When the vote finally took place, people hurled insults at the board and the policy’s supporters before storming out. Jarrod Nagurka, a Democratic campaign manager who supported the protections, tweeted that proponents were being called “gangsters.” Israel heard other cries, such as more claims that the policy was putting kids in danger, or complaints that the process was rushed, shameful, and lacking in transparency, a point he described as odd given the debate had just taken place at a public meeting. Though some were respectfully engaging in that debate from both sides of the issue, “the anger for many boiled over to the point where they were less ‘engaged citizenry’ and more ‘angry mob,'” essentially attempting to accomplish a “hecklers’ veto.” In fact, Israel said, “It was the first time in my life I circled my car before getting in to make sure that the tires weren’t slashed because of the HRC equality sticker on its bumper.”

School districts around the country have successfully implemented protections for transgender and gender nonconforming students and staff without any of the consequences opponents voiced. Though conservatives are still fighting it, the entire state of California has had “gender identity” protections in its schools for over a year now, though some of its districts’ policies date back over a decade.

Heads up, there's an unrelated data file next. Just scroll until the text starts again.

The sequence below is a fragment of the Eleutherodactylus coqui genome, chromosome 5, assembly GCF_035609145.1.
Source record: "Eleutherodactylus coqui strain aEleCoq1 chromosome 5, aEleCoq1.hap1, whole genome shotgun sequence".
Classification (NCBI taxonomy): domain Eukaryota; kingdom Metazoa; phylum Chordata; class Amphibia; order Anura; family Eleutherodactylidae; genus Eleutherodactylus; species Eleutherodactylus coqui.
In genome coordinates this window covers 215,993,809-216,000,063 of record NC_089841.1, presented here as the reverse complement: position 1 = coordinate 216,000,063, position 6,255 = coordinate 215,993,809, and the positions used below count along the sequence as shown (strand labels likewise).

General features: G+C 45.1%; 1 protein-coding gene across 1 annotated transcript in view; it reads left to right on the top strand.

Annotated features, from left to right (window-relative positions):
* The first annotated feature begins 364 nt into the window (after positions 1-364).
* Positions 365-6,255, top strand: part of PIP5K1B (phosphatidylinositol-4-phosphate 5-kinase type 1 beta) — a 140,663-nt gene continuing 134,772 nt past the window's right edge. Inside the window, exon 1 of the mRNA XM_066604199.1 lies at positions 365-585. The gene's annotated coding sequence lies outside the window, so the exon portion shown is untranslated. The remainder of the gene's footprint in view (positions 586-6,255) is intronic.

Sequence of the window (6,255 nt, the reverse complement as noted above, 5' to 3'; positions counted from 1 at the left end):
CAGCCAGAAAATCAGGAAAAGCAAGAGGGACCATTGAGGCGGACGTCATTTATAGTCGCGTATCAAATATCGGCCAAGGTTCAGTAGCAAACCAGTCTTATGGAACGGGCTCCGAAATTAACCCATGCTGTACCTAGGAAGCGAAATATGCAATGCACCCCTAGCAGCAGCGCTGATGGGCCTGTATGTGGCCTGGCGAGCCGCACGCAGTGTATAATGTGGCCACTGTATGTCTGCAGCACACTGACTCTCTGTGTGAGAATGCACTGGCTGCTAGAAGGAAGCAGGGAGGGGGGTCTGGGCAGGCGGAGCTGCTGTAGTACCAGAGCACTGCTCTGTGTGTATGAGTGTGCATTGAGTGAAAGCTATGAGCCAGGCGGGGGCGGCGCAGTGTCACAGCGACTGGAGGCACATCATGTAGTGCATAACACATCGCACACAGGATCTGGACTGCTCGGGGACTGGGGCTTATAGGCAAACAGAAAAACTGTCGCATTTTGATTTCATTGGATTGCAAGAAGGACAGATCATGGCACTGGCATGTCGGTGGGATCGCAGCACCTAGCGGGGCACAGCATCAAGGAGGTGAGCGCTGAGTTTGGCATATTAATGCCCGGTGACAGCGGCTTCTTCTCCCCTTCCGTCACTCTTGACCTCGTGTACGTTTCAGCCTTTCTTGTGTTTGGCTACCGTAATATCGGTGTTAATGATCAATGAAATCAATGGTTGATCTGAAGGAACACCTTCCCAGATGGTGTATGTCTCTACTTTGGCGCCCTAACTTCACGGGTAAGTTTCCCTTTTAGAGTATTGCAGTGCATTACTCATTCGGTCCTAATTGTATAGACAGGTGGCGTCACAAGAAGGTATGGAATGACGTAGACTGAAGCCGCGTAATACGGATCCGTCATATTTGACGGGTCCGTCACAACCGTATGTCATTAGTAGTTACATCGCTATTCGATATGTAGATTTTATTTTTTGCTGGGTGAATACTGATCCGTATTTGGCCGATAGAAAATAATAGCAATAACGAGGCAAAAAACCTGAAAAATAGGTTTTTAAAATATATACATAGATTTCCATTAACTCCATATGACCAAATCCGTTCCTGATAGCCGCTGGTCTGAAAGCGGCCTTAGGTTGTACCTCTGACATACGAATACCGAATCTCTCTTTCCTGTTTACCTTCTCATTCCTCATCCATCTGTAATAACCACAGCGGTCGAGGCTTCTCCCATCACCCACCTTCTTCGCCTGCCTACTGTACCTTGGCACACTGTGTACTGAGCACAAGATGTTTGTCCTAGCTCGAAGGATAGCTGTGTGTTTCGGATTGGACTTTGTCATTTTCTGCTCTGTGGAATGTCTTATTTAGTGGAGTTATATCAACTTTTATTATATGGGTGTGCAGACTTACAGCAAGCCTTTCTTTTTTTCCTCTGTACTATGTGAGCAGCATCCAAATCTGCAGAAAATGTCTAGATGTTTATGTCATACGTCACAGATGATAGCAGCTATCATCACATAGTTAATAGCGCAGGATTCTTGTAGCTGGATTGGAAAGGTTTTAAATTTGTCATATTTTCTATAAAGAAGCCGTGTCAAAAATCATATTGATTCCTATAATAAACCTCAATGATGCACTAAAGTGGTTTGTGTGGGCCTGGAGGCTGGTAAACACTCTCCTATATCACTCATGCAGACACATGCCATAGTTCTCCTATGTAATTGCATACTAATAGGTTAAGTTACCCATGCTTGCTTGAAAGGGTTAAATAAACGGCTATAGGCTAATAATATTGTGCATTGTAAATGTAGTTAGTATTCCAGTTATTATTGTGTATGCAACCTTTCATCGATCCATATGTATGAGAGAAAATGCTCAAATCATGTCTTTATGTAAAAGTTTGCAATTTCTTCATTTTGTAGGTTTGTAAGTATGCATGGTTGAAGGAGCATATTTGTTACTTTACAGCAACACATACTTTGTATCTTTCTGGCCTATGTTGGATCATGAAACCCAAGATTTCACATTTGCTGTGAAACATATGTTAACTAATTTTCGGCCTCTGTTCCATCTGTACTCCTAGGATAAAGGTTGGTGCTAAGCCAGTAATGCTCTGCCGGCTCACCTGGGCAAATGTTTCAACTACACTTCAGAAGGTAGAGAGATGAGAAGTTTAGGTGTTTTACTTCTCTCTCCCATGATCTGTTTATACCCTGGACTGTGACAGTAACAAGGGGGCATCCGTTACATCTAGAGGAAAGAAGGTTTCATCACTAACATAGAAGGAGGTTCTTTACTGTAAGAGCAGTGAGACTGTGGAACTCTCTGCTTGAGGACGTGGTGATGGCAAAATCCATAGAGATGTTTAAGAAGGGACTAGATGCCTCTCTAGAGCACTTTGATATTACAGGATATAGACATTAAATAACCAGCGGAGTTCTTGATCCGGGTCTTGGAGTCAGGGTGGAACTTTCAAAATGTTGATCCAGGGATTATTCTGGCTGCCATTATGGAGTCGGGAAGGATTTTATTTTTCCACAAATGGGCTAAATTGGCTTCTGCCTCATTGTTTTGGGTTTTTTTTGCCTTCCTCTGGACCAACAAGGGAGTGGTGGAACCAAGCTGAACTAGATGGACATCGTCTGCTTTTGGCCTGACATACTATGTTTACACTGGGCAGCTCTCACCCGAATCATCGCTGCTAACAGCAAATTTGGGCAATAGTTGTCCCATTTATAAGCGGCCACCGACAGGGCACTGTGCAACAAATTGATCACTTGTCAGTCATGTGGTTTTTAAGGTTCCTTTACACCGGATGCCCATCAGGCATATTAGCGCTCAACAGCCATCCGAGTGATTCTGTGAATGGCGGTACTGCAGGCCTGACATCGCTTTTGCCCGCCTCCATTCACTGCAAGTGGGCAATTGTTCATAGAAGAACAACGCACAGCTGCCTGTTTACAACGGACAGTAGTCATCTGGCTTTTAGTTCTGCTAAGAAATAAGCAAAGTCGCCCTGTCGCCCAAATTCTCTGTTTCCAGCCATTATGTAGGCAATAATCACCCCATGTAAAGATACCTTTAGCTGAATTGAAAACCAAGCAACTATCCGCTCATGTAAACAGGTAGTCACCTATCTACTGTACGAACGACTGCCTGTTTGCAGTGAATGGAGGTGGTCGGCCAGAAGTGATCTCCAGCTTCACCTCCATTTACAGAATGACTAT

Last year, the Virginia High School Association established a policy that creates a pathway for transgender students to participate equally in athletics, but not all Virginia schools are accommodating transgender students in an inclusive way. In Stafford County, school board members voted to keep a transgender elementary school student out of the bathrooms she had been using without incident. Meanwhile, a Gloucester High School student has filed a civil rights complaint challenging a policy requiring transgender students like him to either use single-stall bathrooms or facilities assigned to their biological gender.

Ryan McElveen, the Fairfax School Board member who introduced the update to Policy 1450, proclaimed, “Our board will be remembered not for postponing, not for delaying civil rights but for protecting all of our employees and all of our children.” A statement from Chair Kaufax said that the policy will ensure everyone in the district is treated “with dignity and respect.”